US Star Angelina Jolie Visits Refugee Camp In Burkina Faso

US Star Angelina Jolie Visits Refugee Camp In Burkina Faso
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Multi-Award-winning actor, Angelina Jolie yesterday visited a refugee camp in Burkina Faso sheltering thousands of Malians who have fled jihadist violence in the region.

Africa Today News, New York gathered that Jolie visited the camp at Goudebou, in the northeast of the landlocked west African country, as part of her role as an ambassador for the UN refugee organisation, the UNHCR.

Jolie arrived by helicopter accompanied by Burkina Faso’s Foreign Minister Alpha Barry for a ceremony to mark World Refugee Day.

Read Also: Twin Attacks In Burkina Faso Kill 16

Speaking to reporters after her visit she said; ‘I have marked this day every year for 20 years with refugees in different countries’.

She went on to add that; ‘I have never been as worried about the state of displacement globally as I am today’.

‘The truth is we are not doing half of what we could and should to find solutions to enable refugees to return home — or to support host countries, like Burkina Faso, coping for years with a fraction of the humanitarian aid needed to provide basic support and protection.’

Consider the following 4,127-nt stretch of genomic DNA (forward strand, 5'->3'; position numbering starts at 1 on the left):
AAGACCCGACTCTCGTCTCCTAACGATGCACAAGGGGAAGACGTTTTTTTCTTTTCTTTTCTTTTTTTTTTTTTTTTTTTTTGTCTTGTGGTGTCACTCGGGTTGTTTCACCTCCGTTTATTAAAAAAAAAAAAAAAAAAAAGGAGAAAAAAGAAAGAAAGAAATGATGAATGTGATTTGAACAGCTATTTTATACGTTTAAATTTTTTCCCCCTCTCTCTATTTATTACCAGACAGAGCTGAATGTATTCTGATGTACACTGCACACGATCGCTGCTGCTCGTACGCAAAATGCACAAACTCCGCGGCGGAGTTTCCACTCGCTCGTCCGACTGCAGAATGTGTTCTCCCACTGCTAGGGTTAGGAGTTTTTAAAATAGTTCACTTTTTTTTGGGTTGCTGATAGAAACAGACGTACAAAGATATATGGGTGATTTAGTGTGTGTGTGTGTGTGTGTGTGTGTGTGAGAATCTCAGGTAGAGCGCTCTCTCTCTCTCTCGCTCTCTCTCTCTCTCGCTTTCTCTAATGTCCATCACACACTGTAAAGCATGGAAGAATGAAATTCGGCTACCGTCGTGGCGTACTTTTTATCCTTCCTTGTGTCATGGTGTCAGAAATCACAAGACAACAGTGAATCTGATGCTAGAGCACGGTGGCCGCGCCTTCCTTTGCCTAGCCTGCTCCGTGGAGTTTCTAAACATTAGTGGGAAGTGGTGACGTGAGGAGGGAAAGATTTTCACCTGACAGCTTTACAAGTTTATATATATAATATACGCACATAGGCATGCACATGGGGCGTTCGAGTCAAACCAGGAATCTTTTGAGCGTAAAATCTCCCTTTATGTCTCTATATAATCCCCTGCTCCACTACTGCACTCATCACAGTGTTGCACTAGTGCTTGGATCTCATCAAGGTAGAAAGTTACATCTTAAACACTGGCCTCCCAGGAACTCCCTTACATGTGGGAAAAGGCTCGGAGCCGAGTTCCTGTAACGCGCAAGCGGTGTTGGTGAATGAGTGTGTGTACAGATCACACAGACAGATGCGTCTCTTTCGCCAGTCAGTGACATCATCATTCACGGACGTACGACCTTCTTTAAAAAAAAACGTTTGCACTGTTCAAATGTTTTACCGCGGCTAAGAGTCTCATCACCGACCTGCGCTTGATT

An attack in March last year forced some 9,000 refugees, sheltering there despite previous raids, to flee — and caused its de facto closure.

Since December, the Burkinabe authorities and the UNHCR have been relocating the refugees there, having stepped up security at the camp.

Africa Today News, New York gathered that there are now more soldiers posted at a new barracks which has increased patrols.

Between December and July, nearly 11,000 people from towns in Burkina Faso’s north have returned to Goudebou, said the UNHCR.

Since 2012, around 22,000 refugees of various nationalities have found refuge in Burkina Faso, including many Malians fleeing the abuses of jihadist groups in northern and central Mali.

But Burkina has, in turn, become the target of attacks by Al-Qaeda- and Islamic State-linked jihadists since 2015 which have left more than 1,400 dead and forced a million people to flee their homes.

 

AFRICA TODAY NEWS, NEW YORK

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